1) Weight. I really wouldn't want my cells to drop off the wall. That surely can't happen if they are on a solid shelve. Hanging on a wall should be quite safe because each parallel block is connected to the rail and also to another block, and all together they make a big solid block. But we must consider that cell blocks could require maintenance every now and then, so the plastic connectors will be "pulled" every time. It should be OK, but it depends much on the quality (and quantity) of plastic used for connectors.
It is true that DIN rails are not designed for carrying very heavy loads. The quality of fastening of DIN rails to the base (ie. wall) will be critical in my opinion. Here you have two things to consider - first not all DIN rails are made equal, there exist flimsy and "heavy duty" DIN rails. The heavy duty rails are made from thicker material and should be able to hold more weight. For example the rails you see in my video are the the thicker ones. There are also G-type rails (see https://en.wikipedia.org/wiki/DIN_rail) which have a shape better for carrying heavier components. The second point is the amount and quality of fasteners. Some DIN rails have mounting holes only at the ends but you can have DIN rails with multiple mounting holes along the rail and these would be preferred.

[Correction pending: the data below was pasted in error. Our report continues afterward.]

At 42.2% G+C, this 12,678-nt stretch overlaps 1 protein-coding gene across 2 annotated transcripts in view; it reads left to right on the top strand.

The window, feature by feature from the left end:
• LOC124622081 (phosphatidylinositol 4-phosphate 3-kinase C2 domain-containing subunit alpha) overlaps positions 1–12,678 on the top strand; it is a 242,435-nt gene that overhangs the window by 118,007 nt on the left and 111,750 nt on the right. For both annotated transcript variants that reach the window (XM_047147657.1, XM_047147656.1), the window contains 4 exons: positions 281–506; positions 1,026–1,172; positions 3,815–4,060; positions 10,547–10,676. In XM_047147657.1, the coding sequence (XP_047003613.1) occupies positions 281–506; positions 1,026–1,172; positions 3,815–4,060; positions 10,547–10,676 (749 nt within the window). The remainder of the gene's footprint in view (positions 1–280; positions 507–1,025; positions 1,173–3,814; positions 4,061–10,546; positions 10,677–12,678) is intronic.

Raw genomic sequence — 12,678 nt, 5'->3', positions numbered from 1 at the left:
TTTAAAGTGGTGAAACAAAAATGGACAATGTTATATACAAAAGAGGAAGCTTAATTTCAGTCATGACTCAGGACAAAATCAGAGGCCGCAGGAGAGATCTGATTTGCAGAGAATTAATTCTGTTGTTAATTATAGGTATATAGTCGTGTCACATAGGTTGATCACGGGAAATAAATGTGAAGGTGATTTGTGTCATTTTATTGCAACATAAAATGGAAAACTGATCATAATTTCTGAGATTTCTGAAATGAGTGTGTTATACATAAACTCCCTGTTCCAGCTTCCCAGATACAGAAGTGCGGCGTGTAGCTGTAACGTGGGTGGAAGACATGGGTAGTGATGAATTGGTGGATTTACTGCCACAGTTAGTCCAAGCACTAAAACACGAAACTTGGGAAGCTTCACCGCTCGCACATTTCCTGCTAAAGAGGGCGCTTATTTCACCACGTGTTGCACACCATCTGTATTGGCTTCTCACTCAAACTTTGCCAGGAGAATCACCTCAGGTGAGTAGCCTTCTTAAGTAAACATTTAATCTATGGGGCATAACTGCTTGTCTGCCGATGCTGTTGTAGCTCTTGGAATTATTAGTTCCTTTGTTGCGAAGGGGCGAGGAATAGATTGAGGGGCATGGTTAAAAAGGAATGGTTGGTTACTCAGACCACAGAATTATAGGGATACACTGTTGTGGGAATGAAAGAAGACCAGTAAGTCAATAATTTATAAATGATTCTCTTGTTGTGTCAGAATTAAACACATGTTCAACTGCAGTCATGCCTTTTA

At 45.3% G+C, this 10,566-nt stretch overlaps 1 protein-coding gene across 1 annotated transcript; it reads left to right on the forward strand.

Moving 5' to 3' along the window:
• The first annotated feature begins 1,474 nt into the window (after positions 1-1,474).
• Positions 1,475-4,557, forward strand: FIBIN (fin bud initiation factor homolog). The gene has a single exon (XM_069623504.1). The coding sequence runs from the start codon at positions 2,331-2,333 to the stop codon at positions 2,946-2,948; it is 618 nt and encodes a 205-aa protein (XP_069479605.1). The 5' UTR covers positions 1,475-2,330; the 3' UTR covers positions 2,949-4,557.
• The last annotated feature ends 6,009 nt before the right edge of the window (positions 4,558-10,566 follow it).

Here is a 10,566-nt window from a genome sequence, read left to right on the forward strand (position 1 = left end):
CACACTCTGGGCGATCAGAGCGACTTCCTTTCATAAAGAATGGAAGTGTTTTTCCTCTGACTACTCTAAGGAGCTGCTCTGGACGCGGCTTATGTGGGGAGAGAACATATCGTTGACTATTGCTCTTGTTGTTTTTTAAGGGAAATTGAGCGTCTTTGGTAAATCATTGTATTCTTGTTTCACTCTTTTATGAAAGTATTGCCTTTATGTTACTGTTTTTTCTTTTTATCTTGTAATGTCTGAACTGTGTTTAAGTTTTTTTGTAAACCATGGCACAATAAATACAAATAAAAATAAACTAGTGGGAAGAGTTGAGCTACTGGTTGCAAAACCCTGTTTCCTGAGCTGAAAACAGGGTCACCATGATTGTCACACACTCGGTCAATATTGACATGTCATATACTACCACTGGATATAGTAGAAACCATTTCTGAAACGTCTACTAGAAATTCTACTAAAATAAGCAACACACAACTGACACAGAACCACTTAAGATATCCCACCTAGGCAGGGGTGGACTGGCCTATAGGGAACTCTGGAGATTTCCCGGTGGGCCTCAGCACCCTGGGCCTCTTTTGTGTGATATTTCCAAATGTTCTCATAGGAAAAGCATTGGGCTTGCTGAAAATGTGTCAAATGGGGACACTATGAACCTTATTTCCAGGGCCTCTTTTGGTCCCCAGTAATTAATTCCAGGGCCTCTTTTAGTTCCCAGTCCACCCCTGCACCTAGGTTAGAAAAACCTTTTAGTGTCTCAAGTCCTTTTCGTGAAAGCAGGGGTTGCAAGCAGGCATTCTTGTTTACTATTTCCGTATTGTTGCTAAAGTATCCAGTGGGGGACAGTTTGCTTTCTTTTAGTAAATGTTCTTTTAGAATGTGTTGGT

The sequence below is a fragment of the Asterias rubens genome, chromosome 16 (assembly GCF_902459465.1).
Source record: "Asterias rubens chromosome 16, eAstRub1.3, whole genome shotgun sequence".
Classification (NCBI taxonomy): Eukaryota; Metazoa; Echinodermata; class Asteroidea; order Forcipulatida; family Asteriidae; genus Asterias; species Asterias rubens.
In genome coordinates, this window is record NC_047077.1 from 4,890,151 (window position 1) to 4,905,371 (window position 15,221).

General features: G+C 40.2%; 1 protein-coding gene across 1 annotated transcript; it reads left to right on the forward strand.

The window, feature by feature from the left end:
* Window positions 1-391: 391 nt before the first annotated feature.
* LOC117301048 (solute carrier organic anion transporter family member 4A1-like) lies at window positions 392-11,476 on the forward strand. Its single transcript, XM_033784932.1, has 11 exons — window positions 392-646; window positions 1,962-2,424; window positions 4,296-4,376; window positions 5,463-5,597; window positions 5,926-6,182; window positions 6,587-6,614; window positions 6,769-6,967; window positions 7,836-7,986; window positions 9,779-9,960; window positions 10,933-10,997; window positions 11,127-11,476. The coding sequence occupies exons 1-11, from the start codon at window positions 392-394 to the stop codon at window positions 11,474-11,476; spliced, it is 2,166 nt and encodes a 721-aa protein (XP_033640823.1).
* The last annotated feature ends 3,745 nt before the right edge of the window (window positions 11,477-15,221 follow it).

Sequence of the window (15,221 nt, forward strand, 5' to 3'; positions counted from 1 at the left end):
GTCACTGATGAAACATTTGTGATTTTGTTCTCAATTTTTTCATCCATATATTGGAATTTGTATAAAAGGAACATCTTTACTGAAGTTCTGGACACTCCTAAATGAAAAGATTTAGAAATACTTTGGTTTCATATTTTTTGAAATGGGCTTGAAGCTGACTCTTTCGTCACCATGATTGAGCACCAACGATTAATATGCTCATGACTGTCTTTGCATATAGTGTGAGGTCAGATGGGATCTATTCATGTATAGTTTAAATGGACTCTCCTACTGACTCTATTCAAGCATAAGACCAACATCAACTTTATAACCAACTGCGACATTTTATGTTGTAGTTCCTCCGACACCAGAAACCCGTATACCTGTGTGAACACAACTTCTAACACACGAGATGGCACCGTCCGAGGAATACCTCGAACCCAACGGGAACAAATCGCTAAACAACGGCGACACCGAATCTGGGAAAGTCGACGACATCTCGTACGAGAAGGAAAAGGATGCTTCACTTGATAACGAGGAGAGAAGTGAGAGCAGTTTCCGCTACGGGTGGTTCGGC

As for the rugedness of the brackets against occasional maintenance (unmounting and mounting) of blocks I would say that the greatest risk here is for the bottom "clip" holder as the springy plastic bit can break of during unmounting. I have made some simple experiments with unmounting/mounting the block a few times and it's good enough in my opinion but it can break yes. I do not see this as a significant problem though as replacement brackets can be easily printed and replaced if needed. As for the risk of failure of the top bracket (the "hook" variant) I believe it to be minimal as the hook carries static loads and is much thicker.